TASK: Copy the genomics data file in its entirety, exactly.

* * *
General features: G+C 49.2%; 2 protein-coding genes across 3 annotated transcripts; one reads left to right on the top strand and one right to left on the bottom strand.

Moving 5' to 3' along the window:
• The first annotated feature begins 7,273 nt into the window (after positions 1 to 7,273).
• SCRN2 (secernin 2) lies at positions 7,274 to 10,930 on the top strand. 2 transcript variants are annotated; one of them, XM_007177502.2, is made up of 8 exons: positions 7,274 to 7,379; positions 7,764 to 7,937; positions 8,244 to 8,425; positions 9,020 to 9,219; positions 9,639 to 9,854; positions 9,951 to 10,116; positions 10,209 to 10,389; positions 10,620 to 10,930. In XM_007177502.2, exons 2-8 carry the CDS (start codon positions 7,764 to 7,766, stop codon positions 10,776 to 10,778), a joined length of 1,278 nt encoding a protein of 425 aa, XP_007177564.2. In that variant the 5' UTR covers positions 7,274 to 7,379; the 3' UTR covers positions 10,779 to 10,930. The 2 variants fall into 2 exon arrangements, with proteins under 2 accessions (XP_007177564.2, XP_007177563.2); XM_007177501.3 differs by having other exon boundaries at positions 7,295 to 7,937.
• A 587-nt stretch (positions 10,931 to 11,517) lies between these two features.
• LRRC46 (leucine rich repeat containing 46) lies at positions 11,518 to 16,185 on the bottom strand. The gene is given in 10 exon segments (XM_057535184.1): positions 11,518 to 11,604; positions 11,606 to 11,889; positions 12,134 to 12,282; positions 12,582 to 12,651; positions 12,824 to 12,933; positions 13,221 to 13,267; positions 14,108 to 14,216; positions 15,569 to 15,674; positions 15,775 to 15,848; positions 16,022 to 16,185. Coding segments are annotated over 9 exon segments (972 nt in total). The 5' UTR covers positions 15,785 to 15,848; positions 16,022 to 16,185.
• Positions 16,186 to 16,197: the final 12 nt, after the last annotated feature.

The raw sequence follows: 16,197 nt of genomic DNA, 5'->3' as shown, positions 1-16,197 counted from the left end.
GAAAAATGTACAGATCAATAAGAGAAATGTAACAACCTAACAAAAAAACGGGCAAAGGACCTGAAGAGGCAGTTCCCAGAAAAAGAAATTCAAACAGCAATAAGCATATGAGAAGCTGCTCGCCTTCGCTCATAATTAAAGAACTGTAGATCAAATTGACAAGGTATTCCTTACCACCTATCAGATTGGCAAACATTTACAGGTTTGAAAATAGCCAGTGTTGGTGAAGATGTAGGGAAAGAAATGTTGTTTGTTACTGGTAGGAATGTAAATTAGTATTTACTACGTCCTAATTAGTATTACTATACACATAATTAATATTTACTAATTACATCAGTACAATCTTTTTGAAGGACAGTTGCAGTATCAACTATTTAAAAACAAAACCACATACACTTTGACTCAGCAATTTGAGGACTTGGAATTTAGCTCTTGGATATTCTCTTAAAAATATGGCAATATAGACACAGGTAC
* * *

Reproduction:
General features: G+C 49.2%; 2 protein-coding genes across 3 annotated transcripts; one reads left to right on the top strand and one right to left on the bottom strand.

Moving 5' to 3' along the window:
• The first annotated feature begins 7,273 nt into the window (after positions 1 to 7,273).
• SCRN2 (secernin 2) lies at positions 7,274 to 10,930 on the top strand. 2 transcript variants are annotated; one of them, XM_007177502.2, is made up of 8 exons: positions 7,274 to 7,379; positions 7,764 to 7,937; positions 8,244 to 8,425; positions 9,020 to 9,219; positions 9,639 to 9,854; positions 9,951 to 10,116; positions 10,209 to 10,389; positions 10,620 to 10,930. In XM_007177502.2, exons 2-8 carry the CDS (start codon positions 7,764 to 7,766, stop codon positions 10,776 to 10,778), a joined length of 1,278 nt encoding a protein of 425 aa, XP_007177564.2. In that variant the 5' UTR covers positions 7,274 to 7,379; the 3' UTR covers positions 10,779 to 10,930. The 2 variants fall into 2 exon arrangements, with proteins under 2 accessions (XP_007177564.2, XP_007177563.2); XM_007177501.3 differs by having other exon boundaries at positions 7,295 to 7,937.
• A 587-nt stretch (positions 10,931 to 11,517) lies between these two features.
• LRRC46 (leucine rich repeat containing 46) lies at positions 11,518 to 16,185 on the bottom strand. The gene is given in 10 exon segments (XM_057535184.1): positions 11,518 to 11,604; positions 11,606 to 11,889; positions 12,134 to 12,282; positions 12,582 to 12,651; positions 12,824 to 12,933; positions 13,221 to 13,267; positions 14,108 to 14,216; positions 15,569 to 15,674; positions 15,775 to 15,848; positions 16,022 to 16,185. Coding segments are annotated over 9 exon segments (972 nt in total). The 5' UTR covers positions 15,785 to 15,848; positions 16,022 to 16,185.
• Positions 16,186 to 16,197: the final 12 nt, after the last annotated feature.

The raw sequence follows: 16,197 nt of genomic DNA, 5'->3' as shown, positions 1-16,197 counted from the left end.
GAAAAATGTACAGATCAATAAGAGAAATGTAACAACCTAACAAAAAAACGGGCAAAGGACCTGAAGAGGCAGTTCCCAGAAAAAGAAATTCAAACAGCAATAAGCATATGAGAAGCTGCTCGCCTTCGCTCATAATTAAAGAACTGTAGATCAAATTGACAAGGTATTCCTTACCACCTATCAGATTGGCAAACATTTACAGGTTTGAAAATAGCCAGTGTTGGTGAAGATGTAGGGAAAGAAATGTTGTTTGTTACTGGTAGGAATGTAAATTAGTATTTACTACGTCCTAATTAGTATTACTATACACATAATTAATATTTACTAATTACATCAGTACAATCTTTTTGAAGGACAGTTGCAGTATCAACTATTTAAAAACAAAACCACATACACTTTGACTCAGCAATTTGAGGACTTGGAATTTAGCTCTTGGATATTCTCTTAAAAATATGGCAATATAGACACAGGTAC